The daughter of France’s sauciest couple has always struggled with the glare of publicity. As Charlotte Gainsbourg releases her most confessional album, she tells Elizabeth Day about her wild childhood and, for the first time, how she still struggles with the untimely death of her sister [ . . . ]
When Charlotte Gainsbourg was 4, her mother took her and her half sister to see “Jaws.” “I don’t know why,” the French actress, singer and style icon, 46, said recently. “Maybe she was drinking a little. And then in the theater, she suddenly realized how traumatizing it was.”
Sipping green tea in a corner booth at the cafe of the Marlton Hotel, casual yet chic in a white T-shirt and jeans, Ms. Gainsbourg recounted her mother’s reaction to watching her young children take in the 1975 killer-shark blockbuster. “She just put her hands on our faces,” she continued. “So the sound is what I kept. It’s part of me.” [ . . . ] Full story at NYTimes
When Serge Gainsbourg died in 1991, France’s then-president François Mitterrand mourned the loss of “our Baudelaire, our Apollinaire,” the man who had “elevated song to the level of art.” In a career spanning five decades, Gainsbourg embraced everything from chanson, mambo and yé yé to rock, reggae and electronica, incorporating lyrics that were in turn profound, witty or provocative and at times utterly obscene. Frequently employing ingenious wordplay that would give the lyrics two, if not three different meanings his compositions remain wholly original and uniquely out of time [ . . . ]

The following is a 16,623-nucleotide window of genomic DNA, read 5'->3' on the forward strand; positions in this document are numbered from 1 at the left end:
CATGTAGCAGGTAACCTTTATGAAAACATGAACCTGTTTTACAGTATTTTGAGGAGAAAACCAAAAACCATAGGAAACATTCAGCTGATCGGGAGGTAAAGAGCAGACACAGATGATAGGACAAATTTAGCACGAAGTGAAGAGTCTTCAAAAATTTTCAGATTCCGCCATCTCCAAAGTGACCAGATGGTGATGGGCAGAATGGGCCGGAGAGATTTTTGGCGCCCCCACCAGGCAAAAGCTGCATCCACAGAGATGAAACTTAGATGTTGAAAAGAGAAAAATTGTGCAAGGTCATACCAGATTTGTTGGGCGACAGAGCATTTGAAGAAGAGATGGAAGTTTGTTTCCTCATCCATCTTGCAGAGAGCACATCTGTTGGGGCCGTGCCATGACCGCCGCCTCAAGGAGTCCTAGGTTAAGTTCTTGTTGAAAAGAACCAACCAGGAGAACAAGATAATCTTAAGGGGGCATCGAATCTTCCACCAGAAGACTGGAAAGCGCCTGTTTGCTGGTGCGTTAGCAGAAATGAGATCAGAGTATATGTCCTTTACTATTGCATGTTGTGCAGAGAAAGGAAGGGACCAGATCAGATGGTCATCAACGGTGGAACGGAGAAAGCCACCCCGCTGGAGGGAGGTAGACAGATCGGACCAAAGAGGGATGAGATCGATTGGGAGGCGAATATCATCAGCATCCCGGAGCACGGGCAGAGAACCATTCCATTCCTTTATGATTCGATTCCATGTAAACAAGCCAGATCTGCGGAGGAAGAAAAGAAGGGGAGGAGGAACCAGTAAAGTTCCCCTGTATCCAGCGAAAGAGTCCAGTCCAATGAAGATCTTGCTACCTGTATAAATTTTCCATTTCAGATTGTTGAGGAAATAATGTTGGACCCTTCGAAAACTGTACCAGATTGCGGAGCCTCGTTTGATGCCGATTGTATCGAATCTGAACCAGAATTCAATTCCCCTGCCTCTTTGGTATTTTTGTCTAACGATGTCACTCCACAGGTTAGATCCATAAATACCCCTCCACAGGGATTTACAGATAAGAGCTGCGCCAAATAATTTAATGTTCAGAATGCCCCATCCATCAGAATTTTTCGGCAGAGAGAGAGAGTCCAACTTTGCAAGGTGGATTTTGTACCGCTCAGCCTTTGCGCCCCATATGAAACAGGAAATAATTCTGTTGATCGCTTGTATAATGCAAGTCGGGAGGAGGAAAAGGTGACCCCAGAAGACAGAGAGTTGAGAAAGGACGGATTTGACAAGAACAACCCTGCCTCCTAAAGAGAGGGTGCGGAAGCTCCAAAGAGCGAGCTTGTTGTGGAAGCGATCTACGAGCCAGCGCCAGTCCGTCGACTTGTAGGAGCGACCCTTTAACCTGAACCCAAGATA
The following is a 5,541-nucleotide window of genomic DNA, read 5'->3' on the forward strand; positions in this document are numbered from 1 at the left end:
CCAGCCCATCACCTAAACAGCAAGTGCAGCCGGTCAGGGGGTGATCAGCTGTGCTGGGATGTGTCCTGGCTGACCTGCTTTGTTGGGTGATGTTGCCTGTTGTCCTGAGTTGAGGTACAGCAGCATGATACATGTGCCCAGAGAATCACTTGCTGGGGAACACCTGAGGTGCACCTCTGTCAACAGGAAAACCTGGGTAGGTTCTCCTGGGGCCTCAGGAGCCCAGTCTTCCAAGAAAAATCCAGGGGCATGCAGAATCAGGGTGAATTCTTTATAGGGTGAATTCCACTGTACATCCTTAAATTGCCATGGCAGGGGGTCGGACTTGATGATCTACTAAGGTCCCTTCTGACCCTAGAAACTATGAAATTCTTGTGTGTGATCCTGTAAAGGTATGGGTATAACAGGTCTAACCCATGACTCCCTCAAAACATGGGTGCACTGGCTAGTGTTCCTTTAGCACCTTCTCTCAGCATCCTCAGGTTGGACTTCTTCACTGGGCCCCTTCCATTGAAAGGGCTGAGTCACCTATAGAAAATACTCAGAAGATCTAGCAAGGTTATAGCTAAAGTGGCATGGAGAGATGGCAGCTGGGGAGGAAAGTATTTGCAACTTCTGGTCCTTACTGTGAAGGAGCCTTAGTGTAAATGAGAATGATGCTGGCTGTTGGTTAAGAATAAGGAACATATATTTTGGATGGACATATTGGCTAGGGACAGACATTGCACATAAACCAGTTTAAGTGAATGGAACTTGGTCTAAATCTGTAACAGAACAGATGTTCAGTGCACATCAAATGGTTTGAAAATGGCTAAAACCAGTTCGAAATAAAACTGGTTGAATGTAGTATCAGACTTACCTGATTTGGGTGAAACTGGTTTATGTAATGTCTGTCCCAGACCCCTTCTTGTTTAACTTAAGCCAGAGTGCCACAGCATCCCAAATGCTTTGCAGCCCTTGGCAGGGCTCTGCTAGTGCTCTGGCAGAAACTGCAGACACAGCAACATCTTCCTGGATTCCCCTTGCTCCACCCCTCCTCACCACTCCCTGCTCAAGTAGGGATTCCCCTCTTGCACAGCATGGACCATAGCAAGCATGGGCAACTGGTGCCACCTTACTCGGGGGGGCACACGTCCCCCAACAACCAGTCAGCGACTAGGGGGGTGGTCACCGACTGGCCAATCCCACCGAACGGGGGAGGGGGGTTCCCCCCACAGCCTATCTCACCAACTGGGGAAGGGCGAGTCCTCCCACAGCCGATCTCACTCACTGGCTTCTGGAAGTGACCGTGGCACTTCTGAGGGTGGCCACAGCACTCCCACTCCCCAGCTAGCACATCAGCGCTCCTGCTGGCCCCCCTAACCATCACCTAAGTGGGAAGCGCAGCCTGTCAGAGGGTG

Actress, singer, songwriter and fashion icon Jane Birkin will perform Birkin/Gainsbourg: Le symphonique-her tribute to late husband Serge Gainsbourg-with a symphonic orchestra at Carnegie Hall on February 1. The concert marks Birkin’s first U.S. performance since 2011 and is part of an extensive international concert tour that has seen her playing to full houses in Montreal, Hong Kong, Tokyo, Paris and London, among many other cities.
[ . . . ] More at: Jane Birkin to Perform Symphonic Tribute to Serge Gainsbourg at Carnegie Hall